posted on October 07, 2013 | in Category Mohamed Harkat | PermaLink

CBC's The Sunday Edition: Security Certificates (October 6, 2013)

Download the interview with Mike Larsen: download MP3

Mohamed Harkat se libère de son bracelet électronique

posted on July 23, 2013 | in Category Mohamed Harkat | PermaLink

par Marc Godbout Source: Radio-Canada URL: [link] Date: 18 juillet 2013 [ LINK: Un video reportage de Marc Godbout ] Mohamed Harkat, un homme d'Ottawa soupçonné d'être un collaborateur d'Al-Qaïda, s'est fait retirer son bracelet GPS après l'avoir porté pendant sept ans, à la suite d'un jugement de la Cour fédérale rendu mercredi.

Le juge Simon Noël considère que M. Harkat, qui a toujours nié tout lien avec le terrorisme, représente un faible danger, sans compter que les autorités fédérales n'ont pas réévalué son dossier depuis 2009. De plus, le résident d'Ottawa n'a brisé aucune de ses conditions depuis sa libération. Celles-ci sont disproportionnées par rapport au danger qu'il représente, selon le magistrat. Le bracelet électronique que Mohamed Harkat portait à la cheville permettait aux autorités de le retracer en tout temps. M. Harkat avait demandé en juin le retrait de son GPS, arguant notamment que le dispositif nuisait à son travail et l'empêchait de dormir, l'affectant physiquement et psychologiquement. M. Harkat, un réfugié algérien arrêté en décembre 2002 en vertu d'un certificat de sécurité, était assigné à résidence, à Ottawa, avec des conditions très strictes depuis sept ans. L'ancien livreur de pizza et préposé dans une station-service habite avec sa femme Sophie. Le gouvernement du Canada avait assoupli récemment ses conditions de libération, lui permettant notamment d'utiliser son téléphone cellulaire. Le couple soulagé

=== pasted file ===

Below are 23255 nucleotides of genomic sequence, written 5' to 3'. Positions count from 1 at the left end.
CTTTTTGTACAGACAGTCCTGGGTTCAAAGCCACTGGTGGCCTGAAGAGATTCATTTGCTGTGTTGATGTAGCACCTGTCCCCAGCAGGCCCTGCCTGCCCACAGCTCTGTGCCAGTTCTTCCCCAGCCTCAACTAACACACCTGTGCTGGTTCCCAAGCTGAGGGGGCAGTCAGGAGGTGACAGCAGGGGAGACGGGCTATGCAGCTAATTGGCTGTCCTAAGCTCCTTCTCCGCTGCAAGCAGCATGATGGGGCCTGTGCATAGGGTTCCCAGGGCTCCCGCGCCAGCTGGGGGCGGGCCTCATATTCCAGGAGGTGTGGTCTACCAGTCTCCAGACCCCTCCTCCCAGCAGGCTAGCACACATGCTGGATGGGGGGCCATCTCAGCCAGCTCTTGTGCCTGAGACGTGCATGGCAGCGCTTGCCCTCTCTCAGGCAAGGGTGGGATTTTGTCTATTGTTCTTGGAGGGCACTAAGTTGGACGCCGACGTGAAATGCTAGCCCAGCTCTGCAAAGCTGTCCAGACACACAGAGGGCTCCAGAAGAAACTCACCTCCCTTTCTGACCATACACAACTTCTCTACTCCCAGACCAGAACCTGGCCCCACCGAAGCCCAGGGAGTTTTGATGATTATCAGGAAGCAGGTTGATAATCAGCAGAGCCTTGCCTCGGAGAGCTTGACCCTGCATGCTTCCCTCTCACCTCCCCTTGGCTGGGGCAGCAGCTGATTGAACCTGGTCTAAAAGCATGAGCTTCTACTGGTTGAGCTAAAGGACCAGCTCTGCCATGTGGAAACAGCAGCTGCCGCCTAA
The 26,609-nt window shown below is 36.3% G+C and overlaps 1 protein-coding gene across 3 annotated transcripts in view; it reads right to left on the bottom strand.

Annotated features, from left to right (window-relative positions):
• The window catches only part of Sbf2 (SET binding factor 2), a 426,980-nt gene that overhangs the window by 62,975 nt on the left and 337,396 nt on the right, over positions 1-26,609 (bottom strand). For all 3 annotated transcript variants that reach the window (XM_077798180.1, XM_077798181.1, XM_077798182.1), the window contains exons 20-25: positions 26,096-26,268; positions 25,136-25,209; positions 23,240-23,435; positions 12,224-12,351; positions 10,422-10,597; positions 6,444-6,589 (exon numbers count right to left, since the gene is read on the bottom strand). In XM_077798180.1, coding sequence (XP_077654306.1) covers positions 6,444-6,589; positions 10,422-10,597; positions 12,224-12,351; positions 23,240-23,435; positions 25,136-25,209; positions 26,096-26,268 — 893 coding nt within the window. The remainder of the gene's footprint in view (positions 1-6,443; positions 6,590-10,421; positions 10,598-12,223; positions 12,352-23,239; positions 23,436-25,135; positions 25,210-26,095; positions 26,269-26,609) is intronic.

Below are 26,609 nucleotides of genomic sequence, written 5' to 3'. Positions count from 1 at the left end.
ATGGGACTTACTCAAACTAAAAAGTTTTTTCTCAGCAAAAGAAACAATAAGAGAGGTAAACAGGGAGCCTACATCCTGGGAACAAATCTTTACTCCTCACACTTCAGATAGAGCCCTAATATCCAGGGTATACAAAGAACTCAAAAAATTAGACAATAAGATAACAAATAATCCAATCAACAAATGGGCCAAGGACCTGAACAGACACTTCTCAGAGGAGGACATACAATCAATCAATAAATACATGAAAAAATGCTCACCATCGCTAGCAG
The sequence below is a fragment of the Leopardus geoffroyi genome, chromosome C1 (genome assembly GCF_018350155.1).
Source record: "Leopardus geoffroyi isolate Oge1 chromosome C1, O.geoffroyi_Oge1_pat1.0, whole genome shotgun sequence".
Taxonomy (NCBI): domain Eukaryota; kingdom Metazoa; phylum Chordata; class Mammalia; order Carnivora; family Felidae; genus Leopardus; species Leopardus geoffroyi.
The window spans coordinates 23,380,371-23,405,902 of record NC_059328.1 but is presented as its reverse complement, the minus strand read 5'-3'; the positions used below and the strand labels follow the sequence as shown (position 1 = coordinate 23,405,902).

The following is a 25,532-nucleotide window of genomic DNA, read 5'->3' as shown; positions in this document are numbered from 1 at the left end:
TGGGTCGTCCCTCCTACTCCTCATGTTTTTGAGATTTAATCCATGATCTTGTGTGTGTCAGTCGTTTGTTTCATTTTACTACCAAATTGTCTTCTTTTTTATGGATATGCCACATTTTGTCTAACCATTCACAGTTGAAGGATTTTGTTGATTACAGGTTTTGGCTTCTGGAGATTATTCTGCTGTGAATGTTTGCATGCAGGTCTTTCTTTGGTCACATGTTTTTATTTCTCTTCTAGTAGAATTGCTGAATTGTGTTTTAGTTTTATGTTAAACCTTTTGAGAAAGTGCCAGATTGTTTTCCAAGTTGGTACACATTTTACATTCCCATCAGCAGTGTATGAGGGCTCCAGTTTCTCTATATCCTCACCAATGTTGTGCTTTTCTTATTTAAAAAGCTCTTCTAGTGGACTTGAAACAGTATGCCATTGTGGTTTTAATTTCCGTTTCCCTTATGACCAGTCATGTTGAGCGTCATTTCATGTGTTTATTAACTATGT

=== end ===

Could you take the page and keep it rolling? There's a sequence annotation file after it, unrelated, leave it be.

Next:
L'Ottavien a enlevé son bracelet mercredi soir dans les bureaux de l'Agence des services frontaliers, explique sa femme Sophie Harkat. Elle se dit « surprise », mais heureuse de cette décision. Selon elle, il serait « le détenu qui a porté le [bracelet électronique] le plus longtemps dans l'histoire du Canada ». « On est vraiment, vraiment contents aujourd'hui. On est à une étape plus proche de la liberté, de la justice. Je pense que c'est un pas dans la bonne direction. » — Sophie Harkat « Mon mari est extrêmement heureux. C'est la première fois depuis longtemps que je voyais vraiment les yeux de mon mari illuminés », constate Mme Harkat. Mohamed Harkat pourra posséder son propre téléphone cellulaire, sans accès à Internet toutefois. Il aura également un ordinateur portable avec accès à Internet, mais les services frontaliers pourront le vérifier une fois par mois.